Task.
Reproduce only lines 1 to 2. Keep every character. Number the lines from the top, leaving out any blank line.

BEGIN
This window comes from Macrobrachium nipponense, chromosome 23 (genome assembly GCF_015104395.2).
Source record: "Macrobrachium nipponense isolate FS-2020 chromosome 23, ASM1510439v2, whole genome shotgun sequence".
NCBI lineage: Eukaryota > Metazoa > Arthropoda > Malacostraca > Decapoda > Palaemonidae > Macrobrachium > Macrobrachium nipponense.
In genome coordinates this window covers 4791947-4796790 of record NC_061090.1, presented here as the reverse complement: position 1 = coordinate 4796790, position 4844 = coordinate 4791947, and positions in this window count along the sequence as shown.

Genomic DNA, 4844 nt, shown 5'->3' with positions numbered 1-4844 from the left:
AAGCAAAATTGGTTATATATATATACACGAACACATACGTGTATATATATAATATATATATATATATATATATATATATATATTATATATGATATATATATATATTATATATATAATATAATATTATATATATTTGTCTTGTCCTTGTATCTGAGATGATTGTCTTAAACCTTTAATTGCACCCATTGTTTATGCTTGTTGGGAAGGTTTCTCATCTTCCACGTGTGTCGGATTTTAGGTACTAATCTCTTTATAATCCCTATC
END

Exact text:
This window comes from Macrobrachium nipponense, chromosome 23 (genome assembly GCF_015104395.2).
Source record: "Macrobrachium nipponense isolate FS-2020 chromosome 23, ASM1510439v2, whole genome shotgun sequence".